Post Market Approval Processes & Regulations: Portugal
Part of PharmaBoardroom’s new country-focused series on market access and health technology assessment (HTA), this piece gives the lowdown on post-market approval processes and regulations in Portugal. Buy The Pharma Legal Handbook: Market Access & HTA – Portugal here for £359.
What are the pricing principles and processes in your country?
Prices of medicinal products are regulated by the System of Assessment of Health Technologies (SiNATS), approved by Decree-Law 97/2015, 1 June 2015, which established the provisions applicable to pricing, reimbursement, and prior evaluation procedures.
The process for pricing decisions on originator drugs vary according to the type of medicinal product and intended market (outpatient vs. hospital and subject and not subject to medical prescription).
For original medicinal products subject to a medical prescription provided in outpatient and in pharmacies, an international reference pricing system is applied to define the maximum market price. The international reference pricing system uses a basket of several EU countries, which are defined annually by the Ministry of Health. The reference countries selected for the year 2022 are Spain, France, Italy, and Slovenia.
The maximum prices of original medicinal products subject to a medical prescription are subject to an annual revision, based on comparison with the prices approved in the reference countries.
The prices of original medicinal products which require no prescription (OTCs) are free – unless they are reimbursed.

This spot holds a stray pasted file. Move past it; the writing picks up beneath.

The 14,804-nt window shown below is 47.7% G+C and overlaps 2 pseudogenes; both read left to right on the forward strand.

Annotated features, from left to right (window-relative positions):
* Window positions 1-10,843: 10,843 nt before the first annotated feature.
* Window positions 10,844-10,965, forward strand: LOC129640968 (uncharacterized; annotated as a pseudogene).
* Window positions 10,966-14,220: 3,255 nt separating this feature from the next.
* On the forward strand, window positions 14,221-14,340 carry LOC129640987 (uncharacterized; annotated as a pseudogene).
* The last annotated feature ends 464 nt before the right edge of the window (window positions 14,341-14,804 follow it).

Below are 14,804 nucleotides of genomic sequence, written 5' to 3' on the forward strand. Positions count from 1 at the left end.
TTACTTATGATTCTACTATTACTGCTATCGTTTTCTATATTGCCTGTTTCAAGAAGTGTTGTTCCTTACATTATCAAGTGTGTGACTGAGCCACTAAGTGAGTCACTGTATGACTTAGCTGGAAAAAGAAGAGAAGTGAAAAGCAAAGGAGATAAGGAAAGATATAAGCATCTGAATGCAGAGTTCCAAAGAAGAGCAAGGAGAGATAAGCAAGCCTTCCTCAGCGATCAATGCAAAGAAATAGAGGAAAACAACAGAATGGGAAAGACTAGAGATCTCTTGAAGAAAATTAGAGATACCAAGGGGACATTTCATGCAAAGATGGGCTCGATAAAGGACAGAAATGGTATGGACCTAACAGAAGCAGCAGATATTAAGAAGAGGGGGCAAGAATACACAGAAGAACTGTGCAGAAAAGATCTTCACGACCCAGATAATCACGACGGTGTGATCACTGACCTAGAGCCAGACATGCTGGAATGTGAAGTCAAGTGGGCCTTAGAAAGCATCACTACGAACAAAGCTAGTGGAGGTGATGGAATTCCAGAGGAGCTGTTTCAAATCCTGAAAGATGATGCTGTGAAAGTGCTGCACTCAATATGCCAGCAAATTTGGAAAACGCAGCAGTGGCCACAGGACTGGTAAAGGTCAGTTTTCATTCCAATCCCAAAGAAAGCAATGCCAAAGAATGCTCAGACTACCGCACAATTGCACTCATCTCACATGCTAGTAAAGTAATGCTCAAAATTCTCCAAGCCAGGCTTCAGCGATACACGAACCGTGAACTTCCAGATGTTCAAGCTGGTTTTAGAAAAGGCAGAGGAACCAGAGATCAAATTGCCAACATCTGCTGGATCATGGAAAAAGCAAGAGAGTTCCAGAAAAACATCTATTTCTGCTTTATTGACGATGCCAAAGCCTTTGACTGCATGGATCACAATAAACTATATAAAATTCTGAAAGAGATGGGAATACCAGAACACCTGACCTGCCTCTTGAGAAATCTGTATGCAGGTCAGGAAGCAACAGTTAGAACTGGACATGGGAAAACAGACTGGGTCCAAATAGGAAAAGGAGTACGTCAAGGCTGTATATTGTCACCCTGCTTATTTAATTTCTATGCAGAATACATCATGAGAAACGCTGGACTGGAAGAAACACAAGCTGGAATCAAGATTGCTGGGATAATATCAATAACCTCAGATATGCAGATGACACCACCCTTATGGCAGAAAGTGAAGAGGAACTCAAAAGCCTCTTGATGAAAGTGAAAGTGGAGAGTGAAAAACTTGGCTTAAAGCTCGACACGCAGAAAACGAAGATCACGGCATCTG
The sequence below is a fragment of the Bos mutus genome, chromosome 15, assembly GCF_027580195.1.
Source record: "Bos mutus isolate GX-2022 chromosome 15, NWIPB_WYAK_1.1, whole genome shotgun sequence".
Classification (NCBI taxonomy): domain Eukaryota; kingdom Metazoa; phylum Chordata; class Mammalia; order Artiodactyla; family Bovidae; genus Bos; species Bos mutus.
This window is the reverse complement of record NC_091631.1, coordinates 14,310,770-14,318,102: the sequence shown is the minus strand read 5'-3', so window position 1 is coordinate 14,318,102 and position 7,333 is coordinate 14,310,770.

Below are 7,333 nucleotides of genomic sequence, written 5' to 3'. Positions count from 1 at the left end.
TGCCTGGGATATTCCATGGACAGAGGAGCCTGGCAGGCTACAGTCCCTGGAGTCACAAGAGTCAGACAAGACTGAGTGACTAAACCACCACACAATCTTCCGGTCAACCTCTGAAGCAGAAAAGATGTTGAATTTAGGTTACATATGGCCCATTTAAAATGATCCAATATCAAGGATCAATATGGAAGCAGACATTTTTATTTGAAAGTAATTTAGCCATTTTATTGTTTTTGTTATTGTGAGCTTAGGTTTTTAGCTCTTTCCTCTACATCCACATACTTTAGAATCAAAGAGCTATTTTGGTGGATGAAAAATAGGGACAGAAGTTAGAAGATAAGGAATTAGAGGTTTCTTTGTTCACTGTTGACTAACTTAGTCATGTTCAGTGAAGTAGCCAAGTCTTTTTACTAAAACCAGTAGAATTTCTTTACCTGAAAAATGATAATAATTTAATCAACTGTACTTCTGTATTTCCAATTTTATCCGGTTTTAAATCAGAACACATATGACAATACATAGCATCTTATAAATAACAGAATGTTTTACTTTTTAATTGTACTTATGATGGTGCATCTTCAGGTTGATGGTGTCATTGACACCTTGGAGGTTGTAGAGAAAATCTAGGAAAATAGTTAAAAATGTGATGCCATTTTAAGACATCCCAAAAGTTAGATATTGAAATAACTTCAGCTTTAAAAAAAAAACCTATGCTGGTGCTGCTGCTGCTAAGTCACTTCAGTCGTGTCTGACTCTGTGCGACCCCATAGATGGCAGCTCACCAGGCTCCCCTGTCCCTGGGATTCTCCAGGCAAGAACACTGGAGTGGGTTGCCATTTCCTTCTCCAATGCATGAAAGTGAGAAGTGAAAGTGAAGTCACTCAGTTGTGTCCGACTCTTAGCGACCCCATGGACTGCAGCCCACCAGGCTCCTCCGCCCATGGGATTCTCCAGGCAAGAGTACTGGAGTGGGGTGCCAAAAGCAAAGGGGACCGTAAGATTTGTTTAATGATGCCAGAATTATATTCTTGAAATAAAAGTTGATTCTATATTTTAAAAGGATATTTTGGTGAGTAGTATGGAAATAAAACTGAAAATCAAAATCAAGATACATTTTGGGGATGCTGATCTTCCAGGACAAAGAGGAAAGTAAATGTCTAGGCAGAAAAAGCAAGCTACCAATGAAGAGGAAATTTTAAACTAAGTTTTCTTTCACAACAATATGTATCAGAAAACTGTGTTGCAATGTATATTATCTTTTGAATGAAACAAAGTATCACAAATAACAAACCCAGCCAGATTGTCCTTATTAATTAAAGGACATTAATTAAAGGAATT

What pricing models are currently being utilised in your country?
Generics subject to medical prescription are subject to specific pricing rules.
The maximum sales price of generics is set by reference to the price of the reference medicinal product. The price of the generics cannot exceed 50% of the maximum sales price of the reference medicinal product or 25% of that price, should the reference product’s ex-factory price be lower than €10. Generics are also subject to an annual price revision.
Generics which are not reimbursed and are sold to NHS Hospitals are also subject to a price approval and revision procedure. Under this regime, the price of the generic should be at least 30% lower than the price of the reference medicinal product.
Biosimilar medicinal products are defined by exclusion, i.e. a biosimilar medicinal product is a biological medicinal product which does not fulfil the conditions of the definition of a generic (amongst other, because of differences related to the raw materials or to the manufacturing processes).
Nevertheless, their regulation is similar to generic products in other regards. Biologic or biosimilar medicinal products do not follow a specific regime for the determination of their prices, therefore, if the biologic or biosimilar medicinal product is reimbursable under the applicable law, it may be subject to the regime of maximum prices as any other medicinal product.
What are the processes and principles around reimbursement approval?